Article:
You’ve seen random things around the net about the OnePlus One (OPO), you’ve read a smattering of reviews, you’ve even read my review. Even if you’re convinced that you’d like to buy one, it turns out there’s different variants with different OS’s pre-loaded and it looks like a confusing mess. On top of that, these seem impossible to get. Luckily, I’ve put together a bunch of common questions and useful links that I’ve seen around, explained in plain English.
Note that I’m just an enthusiast, I have no affiliation with any of these companies.
- Are there different hardware versions of the OPO?
As far as I know, no, just the choice between grey/white and 16/64GB. Both the China and international versions support the same TD-LTE bands (700/1700/1800/2100/2300/2600) without Cat-6. I believe that some UK and US carriers will not work with these. Local Australian 1800mhz LTE networks (by far the most common), work perfectly well. There is a slight cosmetic difference between the China (ColorOS) version and the International (CyanogenMod) version, namely the CyanogenMod logo on the lower half of the rear backplate.
- What are the different software versions?
There are two main variants. The China-only version, which runs ColorOS, a non-Google affiliated AOSP-based derivative. Then there’s the CyanogenMod 11S version, which is the international, Google-loaded version. It’s fairly trivial to switch between these (guide below), so you shouldn’t have to worry too much about which one you get.
- How does the OPO compare to current phones?
Favourably, it uses the same processor as the current range of flagships (Galaxy S5 / HTC One M8 / LG G3), with 3GB of RAM (like the Galaxy Note 3) which helps in task switching and games. The screen sits at 401ppi, well beyond ‘Retina’ range, and physically is approximately the same size as the Galaxy Note 3. However, it’s narrower and has a curved back which makes it more wieldable. If you dislike Samsung/LG/HTC bloatware and want something simple, either this or the Nexus range is for you. The 3100mAh battery is also larger than the S5/M8, and battery life has been tremendously good. If you’re a heavy user, a day should be no problem, moderate users might get two days.
- Is the camera any good? I like taking photos.
The camera is definitely one of the better ones in the class, using a Sony Exmor sensor with a large aperture and dual-LED flashes. More details in my review. Camera samples. It also does 4K video recording, in two different formats. It does not shoot lasers. The HDR mode needs work, this I’m sure will be fixed in a software update later. It also does time lapse, super slow motion and some other things.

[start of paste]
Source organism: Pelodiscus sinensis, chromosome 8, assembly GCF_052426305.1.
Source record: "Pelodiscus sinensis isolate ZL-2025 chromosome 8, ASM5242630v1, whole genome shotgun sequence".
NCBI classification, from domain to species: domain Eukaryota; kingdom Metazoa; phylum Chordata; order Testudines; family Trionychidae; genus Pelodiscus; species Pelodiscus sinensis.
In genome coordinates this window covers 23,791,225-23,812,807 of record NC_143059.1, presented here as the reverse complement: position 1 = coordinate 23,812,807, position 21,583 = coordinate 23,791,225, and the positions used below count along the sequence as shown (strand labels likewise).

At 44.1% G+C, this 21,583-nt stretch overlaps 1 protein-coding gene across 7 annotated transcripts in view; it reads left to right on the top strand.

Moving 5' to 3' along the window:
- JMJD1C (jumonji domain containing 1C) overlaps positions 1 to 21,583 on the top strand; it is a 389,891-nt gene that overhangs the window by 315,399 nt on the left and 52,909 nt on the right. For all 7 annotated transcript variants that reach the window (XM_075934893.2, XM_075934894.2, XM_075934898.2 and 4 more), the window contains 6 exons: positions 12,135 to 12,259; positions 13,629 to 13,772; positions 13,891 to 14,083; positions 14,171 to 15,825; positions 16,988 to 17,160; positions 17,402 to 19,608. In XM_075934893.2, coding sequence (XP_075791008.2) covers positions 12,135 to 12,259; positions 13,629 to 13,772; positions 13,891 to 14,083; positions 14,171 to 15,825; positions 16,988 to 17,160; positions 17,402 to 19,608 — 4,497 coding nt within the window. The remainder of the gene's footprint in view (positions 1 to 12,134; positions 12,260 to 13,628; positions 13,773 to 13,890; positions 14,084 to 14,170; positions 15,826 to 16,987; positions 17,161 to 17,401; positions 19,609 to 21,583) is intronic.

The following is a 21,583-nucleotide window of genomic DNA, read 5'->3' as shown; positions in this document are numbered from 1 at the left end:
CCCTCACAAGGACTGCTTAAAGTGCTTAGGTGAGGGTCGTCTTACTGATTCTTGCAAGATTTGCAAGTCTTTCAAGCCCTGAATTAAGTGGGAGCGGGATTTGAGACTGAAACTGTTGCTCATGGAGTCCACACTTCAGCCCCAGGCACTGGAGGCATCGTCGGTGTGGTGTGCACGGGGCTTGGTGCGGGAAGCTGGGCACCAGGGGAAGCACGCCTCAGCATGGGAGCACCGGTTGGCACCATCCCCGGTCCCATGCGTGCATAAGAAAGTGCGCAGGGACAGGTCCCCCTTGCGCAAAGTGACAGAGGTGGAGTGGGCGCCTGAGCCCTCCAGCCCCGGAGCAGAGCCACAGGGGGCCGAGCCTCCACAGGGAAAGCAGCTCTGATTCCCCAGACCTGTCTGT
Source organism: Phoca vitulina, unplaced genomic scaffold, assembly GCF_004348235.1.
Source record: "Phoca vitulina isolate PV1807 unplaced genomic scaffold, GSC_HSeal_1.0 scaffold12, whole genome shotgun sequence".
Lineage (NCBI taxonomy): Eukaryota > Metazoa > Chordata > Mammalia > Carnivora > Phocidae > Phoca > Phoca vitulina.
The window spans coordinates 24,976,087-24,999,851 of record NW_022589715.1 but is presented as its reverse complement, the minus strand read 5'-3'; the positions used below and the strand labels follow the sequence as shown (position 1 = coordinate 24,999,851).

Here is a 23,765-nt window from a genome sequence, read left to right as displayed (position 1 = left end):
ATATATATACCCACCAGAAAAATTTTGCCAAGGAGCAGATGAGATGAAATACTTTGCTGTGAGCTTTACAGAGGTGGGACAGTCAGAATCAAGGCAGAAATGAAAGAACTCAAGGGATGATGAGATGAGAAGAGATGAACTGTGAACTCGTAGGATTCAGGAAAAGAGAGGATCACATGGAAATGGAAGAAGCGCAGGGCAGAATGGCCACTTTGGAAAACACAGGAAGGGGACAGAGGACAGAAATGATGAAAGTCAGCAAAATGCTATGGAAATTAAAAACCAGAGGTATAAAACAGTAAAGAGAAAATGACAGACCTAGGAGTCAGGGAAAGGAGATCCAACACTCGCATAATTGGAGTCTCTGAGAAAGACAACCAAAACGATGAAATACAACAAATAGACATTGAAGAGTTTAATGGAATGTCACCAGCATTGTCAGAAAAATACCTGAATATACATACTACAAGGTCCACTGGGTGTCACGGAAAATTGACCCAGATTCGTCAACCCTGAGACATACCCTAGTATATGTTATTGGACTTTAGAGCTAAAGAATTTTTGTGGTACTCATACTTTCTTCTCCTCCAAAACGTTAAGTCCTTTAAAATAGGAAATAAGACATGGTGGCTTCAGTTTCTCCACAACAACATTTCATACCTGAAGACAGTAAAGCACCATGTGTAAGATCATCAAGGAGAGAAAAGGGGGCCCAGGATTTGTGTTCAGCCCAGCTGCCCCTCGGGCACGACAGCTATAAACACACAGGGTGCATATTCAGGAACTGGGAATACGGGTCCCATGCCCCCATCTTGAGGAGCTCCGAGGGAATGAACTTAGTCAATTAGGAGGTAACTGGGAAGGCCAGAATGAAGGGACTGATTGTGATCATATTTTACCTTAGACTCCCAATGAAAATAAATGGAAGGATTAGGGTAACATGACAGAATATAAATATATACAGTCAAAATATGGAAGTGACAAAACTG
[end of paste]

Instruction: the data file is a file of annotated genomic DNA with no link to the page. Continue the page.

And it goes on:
- How does the OPO compare to upcoming phones?
The Snapdragon 801 is a slight bump to the revered Snapdragon 800. It has a more powerful GPU and uses slightly less power. The upcoming Note 3 and Nexus 6 (and likely phones for the next 6 months) will likely be using the Snapdragon 805, which itself is another bump up from the 801. The big jump in processing power will come with the Snapdragon 808 or 810, which is a true 64-bit 6/8-core chip, with Cat-6 LTE, manufactured on a 20nm process, but we won’t be seeing these chips in devices till at least mid-2015. The Nexus 6 is also unlikely to receive a 64GB model, and neither it, nor the OPO, have SD slots. In short, minimal danger of being obseleted.
- Is it waterproof?
- Is it available on contract?
No, but you shouldn’t be contract, it’s usually a terrible deal for you. I ditched my contract plan years ago and the savings are huge, even factoring in new phones more often. Who doesn’t like new toys or changing carriers on a whim?
- How do I get one?
Either via an invite from somebody to purchase from the official OnePlus store. Each purchase then gets 3 more invites to give out. It’s a ridiculous system, but it seems to be working. Or, you can hit up Amazon or eBay. There’s probably some on your local Craigslist or Gumtree too. Do NOT overpay for these, this device was only released two months ago, and there’s been constant scarcity, so there will be scalpers galore.
- What is the third-party community like?
Very active. For one, it’s a high-end device, which tinkerers like to play with. It also has official Cyanogen support, which helps. On top of that, it uses the ubiquitous Snapdragon chip which enjoys plentiful support, rather than the somewhat sketchy Exynos. There are also minimal tacky addons like fingerprint or other sensors to worry about for modders.
- How do I unlock the bootloader?